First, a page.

By Keith Boyette
March 23, 2021
Since the announcement of the emergence of the coronavirus and its spread globally in early 2020, those of Asian ethnicity have been the targets of racism, acts of violence, discrimination, harassment, and derogatory statements. Acts of violence, including murders and assaults, have escalated recently. The Wesleyan Covenant Association condemns all such conduct. Such acts are sin, devalue the dignity of persons created in the image of God, and are contrary to the core principles of the Kingdom of God.
In its Statement of Moral Principles, the Wesleyan Covenant Association declares, “We believe that all persons are of sacred worth…. The WCA specifically renounces all racial and ethnic discrimination and commits itself to work toward full racial and ethnic equality in the church and in society.” We value each person graced with life by our Creator God. The human family is diminished whenever one of its members is attacked, harassed, treated as less than others, or singled out for harmful treatment.
Paragraph 202.1 of the Transitional Book of Doctrines and Discipline of the Global Methodist Church affirms, “We believe all persons irrespective of their station or circumstances in life have been made in the image of God and must be treated with dignity, justice, and respect. We denounce as sin racism, sexism, and other expressions that unjustly discriminate against any person (Genesis 1-2, Deuteronomy 16:19-20, Luke 11:42, 19:9, Colossians 3:11).”
The character of Jesus within us recoils with abhorrence at any act that seeks to stereotype, objectify, or dehumanize any group of people. Our mission continues to be one of drawing near to diverse people so that we all can draw near to God. We are richer because of our embrace of others. We are blessed when others with different societal and cultural backgrounds are present at our table.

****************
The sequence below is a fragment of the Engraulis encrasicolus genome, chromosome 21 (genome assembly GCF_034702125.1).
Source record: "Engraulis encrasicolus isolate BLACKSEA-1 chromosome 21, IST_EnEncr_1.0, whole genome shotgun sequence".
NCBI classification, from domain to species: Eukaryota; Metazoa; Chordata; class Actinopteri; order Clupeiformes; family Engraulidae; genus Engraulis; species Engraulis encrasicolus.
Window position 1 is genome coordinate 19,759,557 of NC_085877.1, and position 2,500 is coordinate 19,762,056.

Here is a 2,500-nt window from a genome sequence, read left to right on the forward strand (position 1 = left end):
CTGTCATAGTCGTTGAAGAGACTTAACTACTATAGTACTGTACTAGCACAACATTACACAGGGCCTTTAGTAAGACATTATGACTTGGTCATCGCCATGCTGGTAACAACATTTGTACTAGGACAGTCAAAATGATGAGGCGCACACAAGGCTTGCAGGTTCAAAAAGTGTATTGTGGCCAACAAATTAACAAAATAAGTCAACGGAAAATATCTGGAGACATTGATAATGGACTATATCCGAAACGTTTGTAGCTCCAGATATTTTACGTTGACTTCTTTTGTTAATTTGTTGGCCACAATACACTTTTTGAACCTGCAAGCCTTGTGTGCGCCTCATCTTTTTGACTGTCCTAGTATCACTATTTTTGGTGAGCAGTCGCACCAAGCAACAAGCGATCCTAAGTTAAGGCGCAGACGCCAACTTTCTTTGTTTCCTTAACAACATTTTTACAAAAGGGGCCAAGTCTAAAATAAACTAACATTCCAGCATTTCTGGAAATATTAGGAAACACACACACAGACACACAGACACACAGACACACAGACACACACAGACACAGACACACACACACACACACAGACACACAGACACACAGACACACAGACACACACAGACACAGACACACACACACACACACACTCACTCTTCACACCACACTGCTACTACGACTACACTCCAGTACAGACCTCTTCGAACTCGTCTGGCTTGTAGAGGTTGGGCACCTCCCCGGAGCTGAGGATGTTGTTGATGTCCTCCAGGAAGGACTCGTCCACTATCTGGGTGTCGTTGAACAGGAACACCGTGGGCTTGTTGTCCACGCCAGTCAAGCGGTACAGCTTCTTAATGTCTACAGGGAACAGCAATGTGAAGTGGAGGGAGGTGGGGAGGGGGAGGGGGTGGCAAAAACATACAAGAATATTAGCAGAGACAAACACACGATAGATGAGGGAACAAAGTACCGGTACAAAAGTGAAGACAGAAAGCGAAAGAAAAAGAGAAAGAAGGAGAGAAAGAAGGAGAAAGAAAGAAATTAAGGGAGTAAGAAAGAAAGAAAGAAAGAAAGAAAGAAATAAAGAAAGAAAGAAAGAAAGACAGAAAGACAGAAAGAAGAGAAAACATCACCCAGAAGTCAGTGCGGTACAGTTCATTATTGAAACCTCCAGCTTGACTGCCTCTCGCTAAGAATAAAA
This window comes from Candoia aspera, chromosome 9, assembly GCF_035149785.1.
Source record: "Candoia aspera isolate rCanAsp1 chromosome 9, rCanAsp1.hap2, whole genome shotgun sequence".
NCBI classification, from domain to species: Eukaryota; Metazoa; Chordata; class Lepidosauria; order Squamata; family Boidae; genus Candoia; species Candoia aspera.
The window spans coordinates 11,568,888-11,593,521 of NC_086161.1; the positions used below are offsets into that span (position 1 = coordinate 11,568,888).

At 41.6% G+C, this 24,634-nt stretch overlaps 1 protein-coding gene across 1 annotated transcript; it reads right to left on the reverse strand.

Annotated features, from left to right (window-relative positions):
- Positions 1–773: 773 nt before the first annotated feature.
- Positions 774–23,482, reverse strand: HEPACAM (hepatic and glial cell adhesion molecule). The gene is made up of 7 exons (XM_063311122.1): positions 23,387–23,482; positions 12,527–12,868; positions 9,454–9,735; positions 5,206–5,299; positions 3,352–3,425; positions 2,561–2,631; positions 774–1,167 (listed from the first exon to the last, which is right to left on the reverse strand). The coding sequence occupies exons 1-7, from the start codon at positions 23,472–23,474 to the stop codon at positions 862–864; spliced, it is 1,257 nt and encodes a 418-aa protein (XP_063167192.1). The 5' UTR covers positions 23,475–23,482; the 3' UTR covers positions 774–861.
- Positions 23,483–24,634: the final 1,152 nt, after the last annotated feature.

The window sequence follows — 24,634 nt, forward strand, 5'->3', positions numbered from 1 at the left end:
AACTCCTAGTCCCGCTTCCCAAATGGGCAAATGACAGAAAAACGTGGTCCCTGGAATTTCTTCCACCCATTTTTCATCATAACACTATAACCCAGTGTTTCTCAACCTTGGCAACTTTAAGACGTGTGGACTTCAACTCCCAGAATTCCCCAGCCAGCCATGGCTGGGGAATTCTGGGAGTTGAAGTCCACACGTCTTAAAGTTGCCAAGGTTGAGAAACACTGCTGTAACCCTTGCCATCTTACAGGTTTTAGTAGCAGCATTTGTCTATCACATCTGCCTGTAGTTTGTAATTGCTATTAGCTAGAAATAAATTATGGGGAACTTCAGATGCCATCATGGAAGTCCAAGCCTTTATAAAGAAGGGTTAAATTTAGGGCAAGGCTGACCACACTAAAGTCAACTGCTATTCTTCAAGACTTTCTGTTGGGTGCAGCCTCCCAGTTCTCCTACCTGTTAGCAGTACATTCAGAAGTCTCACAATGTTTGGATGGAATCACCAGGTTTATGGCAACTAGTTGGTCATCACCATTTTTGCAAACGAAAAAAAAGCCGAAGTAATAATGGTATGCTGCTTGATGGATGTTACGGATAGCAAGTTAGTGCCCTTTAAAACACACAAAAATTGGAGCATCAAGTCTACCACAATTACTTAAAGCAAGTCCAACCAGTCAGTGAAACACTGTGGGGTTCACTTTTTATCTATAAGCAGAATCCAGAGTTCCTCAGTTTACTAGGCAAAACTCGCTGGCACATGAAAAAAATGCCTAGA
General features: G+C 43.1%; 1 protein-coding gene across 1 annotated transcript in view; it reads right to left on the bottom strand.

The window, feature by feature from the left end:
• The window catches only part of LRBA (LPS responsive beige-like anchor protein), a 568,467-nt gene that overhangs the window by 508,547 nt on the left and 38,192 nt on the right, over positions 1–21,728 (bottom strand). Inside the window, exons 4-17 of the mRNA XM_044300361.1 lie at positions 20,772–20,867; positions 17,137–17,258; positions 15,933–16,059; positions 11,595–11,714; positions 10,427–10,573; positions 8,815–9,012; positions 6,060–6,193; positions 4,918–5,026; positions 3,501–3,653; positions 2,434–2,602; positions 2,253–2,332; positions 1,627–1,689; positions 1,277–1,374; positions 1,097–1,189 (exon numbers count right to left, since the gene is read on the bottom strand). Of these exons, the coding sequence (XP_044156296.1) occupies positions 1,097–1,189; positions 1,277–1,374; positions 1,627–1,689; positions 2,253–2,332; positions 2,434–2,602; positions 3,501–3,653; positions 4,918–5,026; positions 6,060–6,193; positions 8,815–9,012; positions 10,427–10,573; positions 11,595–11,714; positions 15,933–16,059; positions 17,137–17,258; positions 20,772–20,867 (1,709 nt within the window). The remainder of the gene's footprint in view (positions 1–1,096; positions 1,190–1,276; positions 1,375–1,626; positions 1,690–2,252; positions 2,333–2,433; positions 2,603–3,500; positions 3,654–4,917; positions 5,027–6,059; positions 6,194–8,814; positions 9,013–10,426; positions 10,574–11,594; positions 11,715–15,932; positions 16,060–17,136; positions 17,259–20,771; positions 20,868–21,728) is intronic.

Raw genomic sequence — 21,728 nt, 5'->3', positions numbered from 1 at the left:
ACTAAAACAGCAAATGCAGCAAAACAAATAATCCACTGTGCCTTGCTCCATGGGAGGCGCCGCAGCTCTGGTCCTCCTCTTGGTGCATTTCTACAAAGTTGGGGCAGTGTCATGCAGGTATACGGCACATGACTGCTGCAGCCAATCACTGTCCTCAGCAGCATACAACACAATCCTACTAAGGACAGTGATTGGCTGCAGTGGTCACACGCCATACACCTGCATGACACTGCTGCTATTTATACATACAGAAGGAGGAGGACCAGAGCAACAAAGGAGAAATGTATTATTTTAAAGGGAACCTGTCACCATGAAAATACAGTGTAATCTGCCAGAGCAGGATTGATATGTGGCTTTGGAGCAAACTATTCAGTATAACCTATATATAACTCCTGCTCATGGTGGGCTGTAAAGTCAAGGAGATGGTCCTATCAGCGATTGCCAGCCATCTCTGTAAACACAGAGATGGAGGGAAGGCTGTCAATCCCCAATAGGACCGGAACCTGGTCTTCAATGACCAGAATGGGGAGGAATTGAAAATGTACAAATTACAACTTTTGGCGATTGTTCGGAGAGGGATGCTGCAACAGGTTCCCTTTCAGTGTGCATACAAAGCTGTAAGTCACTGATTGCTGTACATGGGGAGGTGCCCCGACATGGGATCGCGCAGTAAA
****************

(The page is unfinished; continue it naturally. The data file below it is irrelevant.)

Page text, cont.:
Affirming these principles is necessary, but more is required of us in this current season. Prejudice, bias, hatred, and racism is never justified, must always be called out, necessitates our intervening to shield others from harm, and requires each of us to stand with those who are its target calling out speech and acts that overtly or subtly embody such racism.
Here are concrete steps we can take to stand with our Asian sisters and brothers in this time:
- We can speak affirmatively and work to establish the character of our churches and communities to ensure that each person is uniquely valued and loved.
- We can model in our conversations and writings the use of words that respect and affirm one another rather than words that stereotype and seek to define persons as “other.”
- We can reach out to those subjected to racism, bias, prejudice, and discouragement to encourage them with our love and presence, and to confront such acts with our witness to the character of Christ.
- We can accompany our Asian sisters and brothers in their journeys to communicate to others that they are highly valued and to contribute to their safety and well-being.
- We can intervene where we encounter others contributing to environments that deny persons their dignity so that we identify what is occurring and remedy the attempted harm.
To those in the Asian community, you are valued by God and each of us. We celebrate your uniqueness. We refuse to stereotype you. We condemn efforts by others to do so. We covenant to work with you so that we might experience a community where you are affirmed, loved, valued, experience security, and flourish.
Keith Boyette is president of the Wesleyan Covenant Association and chairman of the Transitional Leadership Council of the Global Methodist Church (in formation). He is an elder in the Virginia Conference of The United Methodist Church.